June 12, 2015

5 Fantastic Things about Being Unemployed.

author's photo: yoli ramazzina

I’ve been out of work the past few months.

(Well, I have been teaching 5 yoga classes a week, but that’s nowhere near working full-time.)

I’ve been “unemployed” since I got laid off from my 9-to-5 desk job in December, and I’ve since had this idea to write a blog about what’s good about being being unemployed and having to live on a budget.

The idea had been brewing in my head for awhile, and I finally sat down to write it last week—however, when I started typing, this came out of me instead. 

The thoughts and words just sort of poured out—my original idea had become something totally different than what I had envisioned.

So I rolled with it—but now, I’d like to return to our regularly scheduled programming.

Although it can be extremely scary to be out of work, there are actually a lot of really cool benefits to being unemployed and living on a budget!

One of the biggest benefits is simply—Time.

When we’re not spending time commuting to an office and clocking 8 hours each day onto a time-sheet, we suddenly find ourselves with an excess of time on our hands.

This can be extremely daunting at first, but when we relax a little and go with the flow, the benefits of our newly found time and freedom will begin to reveal themselves.

Here are some joys I discovered, when I found myself at home on days I would normally be at the office:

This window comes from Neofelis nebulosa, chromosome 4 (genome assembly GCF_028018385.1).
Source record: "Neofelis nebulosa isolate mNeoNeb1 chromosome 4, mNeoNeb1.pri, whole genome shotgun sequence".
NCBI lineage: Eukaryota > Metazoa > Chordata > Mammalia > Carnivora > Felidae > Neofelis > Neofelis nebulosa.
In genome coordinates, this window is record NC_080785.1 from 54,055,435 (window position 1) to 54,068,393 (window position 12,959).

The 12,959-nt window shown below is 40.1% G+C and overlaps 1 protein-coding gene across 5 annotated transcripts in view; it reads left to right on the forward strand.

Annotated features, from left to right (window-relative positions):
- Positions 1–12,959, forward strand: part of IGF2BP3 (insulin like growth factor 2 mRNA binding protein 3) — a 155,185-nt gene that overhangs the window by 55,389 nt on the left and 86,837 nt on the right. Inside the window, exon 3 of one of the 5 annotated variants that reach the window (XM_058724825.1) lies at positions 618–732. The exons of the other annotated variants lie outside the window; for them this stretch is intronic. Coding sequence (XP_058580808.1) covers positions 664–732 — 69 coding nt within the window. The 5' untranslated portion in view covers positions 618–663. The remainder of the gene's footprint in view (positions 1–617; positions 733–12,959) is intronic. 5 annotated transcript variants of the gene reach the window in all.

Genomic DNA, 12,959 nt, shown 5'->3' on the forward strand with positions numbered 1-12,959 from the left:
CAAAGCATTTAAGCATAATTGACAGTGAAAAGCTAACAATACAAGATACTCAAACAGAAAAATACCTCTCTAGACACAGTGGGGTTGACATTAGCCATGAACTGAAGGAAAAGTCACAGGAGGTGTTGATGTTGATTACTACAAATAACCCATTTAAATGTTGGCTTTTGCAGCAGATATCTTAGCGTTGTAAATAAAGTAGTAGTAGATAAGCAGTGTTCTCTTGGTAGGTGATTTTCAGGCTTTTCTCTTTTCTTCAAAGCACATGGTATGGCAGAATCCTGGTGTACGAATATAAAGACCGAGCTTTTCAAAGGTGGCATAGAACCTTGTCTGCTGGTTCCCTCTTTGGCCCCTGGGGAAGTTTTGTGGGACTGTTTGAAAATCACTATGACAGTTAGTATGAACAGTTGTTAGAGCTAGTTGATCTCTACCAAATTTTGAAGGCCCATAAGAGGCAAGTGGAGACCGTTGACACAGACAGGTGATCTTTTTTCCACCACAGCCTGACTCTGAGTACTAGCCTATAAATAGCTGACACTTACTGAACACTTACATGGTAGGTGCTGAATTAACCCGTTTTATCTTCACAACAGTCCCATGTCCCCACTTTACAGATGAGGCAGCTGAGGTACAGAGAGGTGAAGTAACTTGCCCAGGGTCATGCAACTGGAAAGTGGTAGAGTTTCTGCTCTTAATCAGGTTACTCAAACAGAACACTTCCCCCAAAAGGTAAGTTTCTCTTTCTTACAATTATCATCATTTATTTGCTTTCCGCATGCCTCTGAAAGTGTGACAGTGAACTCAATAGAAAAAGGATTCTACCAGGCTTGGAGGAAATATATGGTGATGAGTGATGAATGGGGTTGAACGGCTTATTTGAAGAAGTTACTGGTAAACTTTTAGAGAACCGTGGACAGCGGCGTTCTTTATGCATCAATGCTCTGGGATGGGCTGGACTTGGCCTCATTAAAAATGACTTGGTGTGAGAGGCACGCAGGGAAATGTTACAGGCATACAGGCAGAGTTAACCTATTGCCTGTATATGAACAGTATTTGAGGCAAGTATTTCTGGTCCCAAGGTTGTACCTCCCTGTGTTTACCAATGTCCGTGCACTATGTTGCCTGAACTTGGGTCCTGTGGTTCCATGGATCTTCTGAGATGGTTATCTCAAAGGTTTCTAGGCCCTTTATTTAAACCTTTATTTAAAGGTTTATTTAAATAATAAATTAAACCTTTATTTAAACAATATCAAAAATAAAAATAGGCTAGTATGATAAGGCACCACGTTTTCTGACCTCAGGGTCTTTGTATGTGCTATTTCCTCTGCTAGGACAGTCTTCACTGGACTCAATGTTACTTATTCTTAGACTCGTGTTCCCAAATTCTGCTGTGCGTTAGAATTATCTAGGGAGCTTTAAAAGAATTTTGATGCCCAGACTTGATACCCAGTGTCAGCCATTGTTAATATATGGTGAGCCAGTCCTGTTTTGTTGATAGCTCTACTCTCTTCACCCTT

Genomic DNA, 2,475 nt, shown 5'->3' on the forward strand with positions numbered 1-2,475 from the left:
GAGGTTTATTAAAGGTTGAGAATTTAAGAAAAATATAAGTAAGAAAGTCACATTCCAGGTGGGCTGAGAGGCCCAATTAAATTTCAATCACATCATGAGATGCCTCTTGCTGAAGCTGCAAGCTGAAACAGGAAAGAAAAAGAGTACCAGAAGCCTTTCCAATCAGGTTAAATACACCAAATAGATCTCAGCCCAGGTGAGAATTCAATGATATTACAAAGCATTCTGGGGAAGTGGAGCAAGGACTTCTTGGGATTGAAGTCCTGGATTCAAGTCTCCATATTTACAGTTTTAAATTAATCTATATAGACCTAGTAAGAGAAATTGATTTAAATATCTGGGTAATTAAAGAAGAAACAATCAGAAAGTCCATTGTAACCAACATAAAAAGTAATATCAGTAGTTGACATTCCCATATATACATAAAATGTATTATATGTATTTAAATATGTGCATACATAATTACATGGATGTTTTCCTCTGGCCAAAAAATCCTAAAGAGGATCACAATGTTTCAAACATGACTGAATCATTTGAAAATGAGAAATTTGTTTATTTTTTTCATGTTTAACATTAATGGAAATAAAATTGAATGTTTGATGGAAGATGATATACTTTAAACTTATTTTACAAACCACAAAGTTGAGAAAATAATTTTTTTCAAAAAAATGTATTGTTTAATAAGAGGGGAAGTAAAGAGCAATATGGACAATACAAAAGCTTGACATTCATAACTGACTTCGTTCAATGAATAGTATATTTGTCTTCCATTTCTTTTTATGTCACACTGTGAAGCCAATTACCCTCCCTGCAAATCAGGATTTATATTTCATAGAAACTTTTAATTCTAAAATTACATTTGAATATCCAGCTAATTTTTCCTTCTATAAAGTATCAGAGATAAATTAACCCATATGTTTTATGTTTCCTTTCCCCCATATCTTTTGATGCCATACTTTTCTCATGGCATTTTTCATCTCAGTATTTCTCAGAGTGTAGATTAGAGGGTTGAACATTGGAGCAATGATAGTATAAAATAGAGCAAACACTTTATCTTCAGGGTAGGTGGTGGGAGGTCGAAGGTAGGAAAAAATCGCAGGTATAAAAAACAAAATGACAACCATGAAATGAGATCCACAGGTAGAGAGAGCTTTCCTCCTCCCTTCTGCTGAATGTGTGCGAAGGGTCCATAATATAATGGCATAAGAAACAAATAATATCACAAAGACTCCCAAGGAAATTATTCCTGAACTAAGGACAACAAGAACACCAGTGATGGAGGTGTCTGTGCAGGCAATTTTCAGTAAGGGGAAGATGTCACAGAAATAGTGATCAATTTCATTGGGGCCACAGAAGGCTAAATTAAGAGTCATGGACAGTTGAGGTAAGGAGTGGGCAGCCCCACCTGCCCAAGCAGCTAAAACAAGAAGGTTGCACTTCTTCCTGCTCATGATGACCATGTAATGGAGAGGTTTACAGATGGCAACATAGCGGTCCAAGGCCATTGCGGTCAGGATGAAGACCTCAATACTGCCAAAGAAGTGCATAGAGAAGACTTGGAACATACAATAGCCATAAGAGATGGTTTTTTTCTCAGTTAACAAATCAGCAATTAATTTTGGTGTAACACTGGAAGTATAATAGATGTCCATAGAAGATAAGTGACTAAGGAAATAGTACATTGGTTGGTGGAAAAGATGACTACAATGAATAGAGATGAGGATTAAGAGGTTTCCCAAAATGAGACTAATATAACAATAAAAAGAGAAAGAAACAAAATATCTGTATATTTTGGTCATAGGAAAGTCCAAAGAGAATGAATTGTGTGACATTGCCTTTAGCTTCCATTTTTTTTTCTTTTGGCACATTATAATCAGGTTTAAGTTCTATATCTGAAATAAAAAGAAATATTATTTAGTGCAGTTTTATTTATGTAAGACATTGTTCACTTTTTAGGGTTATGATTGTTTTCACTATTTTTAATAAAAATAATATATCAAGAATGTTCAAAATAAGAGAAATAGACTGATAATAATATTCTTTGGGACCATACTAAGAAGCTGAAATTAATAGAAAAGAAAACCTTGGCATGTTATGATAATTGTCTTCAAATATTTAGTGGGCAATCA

1. Quality time with fur-babies.

I have two dogs at home—Lucy and Nom-Nom. When my husband and I were both working full-time, the pups were home alone for a solid 4 days out of the week. We actually got the second dog so the first one would have a playmate for those long days.

Now that I am home more, I get to enjoy their company more, and they get to have one of their humans more available for belly-rubs & scratches behind the ears—win!

I have more time for trips to the dog park, and sometimes I’ll bring them in the car with me to run errands or to pick up my son from school. Which brings me to my second point.

2. Availability for children & family.

When I was working 9-to-5, I would drop the kiddo off at school around 8am and then drag ass on the freeway for about an hour to get to the office. Because of traffic (L.A., baby), I often didn’t get home until around 6pm. My husband got out of work a little earlier, so he had the daily pick-up-from-school duties, but it wasn’t early enough to get there when school let out. So we also paid for daycare.

Now, I have more availability to both pick up and drop the kiddo. Not to mention I can pick him up right at 3pm, so instead of spending a couple hours in daycare after school, he can just come home.

There’s also more flexibility for the odd half-days that crop up—no more scrambling to try to leave work early, or see if Grandma is available to pick him up. It’s also easier to parent-volunteer—working parents know how difficult it can be to coordinate time off from work to get to the kiddo’s school, for various special events. (My son was beyond stoked that I was able to attend his class Christmas party this year and read The Grinch to his classmates.)

3. Creative time!

For me, it’s writing. It was always a challenge—finding time to write—between working 40 hours a week, the commute and of course spending time with the fam.

So having more free time to write has been exquisite. Of course, it’s still easy to get distracted or caught up with other little errands and things, so we still must be pro-active about carving that creative time into our day.

But if we have the time available, we should definitely make time to express ourselves in a creative way that we love. Cooking, painting, photography—whatever!

4. Gratitude—more appreciation for what we (already) have.